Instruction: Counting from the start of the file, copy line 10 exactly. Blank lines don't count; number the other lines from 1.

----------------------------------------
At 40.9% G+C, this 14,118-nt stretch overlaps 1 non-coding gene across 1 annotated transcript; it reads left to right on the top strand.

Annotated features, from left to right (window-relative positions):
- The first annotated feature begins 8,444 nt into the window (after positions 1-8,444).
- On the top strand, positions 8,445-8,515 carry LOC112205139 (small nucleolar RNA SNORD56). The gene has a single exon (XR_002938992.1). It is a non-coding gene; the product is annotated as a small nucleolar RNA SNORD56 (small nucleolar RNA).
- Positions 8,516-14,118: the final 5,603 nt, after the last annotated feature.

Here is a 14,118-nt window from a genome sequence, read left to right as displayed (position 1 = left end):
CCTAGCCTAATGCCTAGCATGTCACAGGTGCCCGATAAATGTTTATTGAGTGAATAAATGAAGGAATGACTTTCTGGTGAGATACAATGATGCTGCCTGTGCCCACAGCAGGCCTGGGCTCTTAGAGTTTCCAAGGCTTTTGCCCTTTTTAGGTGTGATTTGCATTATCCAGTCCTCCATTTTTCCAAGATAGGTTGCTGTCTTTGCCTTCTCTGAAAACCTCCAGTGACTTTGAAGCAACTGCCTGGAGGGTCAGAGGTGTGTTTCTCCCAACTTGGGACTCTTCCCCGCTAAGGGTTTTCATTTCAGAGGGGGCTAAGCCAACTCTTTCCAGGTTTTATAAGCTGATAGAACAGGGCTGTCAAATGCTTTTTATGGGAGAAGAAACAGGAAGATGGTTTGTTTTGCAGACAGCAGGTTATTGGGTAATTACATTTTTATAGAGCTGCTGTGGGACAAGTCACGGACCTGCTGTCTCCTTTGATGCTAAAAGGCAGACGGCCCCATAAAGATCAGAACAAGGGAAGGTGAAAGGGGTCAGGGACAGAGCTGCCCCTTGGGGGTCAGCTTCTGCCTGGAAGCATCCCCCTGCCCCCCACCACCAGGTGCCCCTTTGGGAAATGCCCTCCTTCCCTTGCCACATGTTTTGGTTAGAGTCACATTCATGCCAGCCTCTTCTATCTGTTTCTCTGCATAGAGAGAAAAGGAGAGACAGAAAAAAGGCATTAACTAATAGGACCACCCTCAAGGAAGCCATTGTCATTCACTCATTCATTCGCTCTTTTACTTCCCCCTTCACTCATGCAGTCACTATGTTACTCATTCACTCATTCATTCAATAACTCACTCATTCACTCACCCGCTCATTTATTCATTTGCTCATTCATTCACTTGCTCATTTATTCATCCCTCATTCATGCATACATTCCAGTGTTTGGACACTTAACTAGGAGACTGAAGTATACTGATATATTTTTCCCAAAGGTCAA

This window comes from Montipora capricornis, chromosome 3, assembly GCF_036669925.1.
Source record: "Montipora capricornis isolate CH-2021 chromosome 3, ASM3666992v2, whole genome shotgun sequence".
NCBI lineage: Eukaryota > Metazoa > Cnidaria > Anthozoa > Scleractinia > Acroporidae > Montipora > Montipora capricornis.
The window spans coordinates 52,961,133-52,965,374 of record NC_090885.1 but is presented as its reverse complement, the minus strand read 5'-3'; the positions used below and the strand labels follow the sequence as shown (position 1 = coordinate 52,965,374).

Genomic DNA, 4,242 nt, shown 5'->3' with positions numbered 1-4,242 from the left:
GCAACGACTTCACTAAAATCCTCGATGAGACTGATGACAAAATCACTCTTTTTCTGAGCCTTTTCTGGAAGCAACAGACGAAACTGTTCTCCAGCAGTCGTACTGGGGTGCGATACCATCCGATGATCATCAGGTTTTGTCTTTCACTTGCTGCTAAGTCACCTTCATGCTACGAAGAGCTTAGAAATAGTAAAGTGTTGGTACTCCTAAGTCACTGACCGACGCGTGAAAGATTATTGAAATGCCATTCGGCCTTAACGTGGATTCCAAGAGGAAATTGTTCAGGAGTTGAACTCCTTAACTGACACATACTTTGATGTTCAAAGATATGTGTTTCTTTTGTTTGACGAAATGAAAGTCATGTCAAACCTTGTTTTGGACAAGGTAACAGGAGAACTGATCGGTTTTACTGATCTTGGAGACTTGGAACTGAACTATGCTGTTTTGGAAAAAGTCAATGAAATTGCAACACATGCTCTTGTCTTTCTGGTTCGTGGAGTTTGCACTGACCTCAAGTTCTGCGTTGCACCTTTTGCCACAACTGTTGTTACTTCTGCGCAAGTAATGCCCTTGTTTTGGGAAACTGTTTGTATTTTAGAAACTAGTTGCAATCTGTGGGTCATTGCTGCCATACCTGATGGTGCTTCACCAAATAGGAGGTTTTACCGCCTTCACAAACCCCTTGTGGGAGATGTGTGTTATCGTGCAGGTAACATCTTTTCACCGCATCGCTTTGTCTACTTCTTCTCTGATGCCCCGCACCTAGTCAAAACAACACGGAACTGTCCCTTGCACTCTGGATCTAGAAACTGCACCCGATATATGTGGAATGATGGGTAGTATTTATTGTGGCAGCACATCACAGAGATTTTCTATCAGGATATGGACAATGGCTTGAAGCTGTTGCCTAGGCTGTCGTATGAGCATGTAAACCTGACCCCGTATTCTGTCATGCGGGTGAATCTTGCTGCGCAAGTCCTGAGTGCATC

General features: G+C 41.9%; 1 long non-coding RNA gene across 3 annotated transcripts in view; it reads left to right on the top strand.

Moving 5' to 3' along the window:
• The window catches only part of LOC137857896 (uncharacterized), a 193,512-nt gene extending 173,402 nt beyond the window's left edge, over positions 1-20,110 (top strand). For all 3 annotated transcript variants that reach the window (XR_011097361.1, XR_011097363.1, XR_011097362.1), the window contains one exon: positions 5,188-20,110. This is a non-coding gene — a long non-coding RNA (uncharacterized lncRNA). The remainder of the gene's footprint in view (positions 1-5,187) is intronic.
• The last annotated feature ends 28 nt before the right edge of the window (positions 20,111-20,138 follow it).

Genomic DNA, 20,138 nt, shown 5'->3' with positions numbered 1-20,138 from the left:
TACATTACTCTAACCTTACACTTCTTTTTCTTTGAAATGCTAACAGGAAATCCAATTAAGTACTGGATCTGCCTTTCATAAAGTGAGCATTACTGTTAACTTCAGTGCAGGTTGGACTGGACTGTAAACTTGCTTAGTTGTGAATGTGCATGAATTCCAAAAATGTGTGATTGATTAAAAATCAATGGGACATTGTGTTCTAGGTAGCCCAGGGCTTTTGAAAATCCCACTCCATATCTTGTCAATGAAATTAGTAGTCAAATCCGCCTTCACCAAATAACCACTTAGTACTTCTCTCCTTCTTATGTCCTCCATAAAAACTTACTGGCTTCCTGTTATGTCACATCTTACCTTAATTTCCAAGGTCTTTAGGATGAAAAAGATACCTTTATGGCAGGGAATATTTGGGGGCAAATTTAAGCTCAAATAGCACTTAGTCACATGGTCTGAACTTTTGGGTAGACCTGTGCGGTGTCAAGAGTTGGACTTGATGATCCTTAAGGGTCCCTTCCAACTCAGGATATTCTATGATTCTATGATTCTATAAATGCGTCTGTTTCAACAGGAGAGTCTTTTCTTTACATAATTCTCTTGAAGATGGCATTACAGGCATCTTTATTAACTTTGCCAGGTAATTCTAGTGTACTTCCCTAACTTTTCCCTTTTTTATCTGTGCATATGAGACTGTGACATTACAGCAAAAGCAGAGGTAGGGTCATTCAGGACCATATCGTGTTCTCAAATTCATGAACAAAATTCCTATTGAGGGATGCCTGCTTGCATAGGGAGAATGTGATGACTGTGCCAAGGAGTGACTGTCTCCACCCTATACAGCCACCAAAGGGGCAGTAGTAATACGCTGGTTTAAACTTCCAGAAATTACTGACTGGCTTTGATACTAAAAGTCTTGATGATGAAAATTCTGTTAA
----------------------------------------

NCBI lineage: Eukaryota > Metazoa > Cnidaria > Anthozoa > Scleractinia > Acroporidae > Montipora > Montipora capricornis.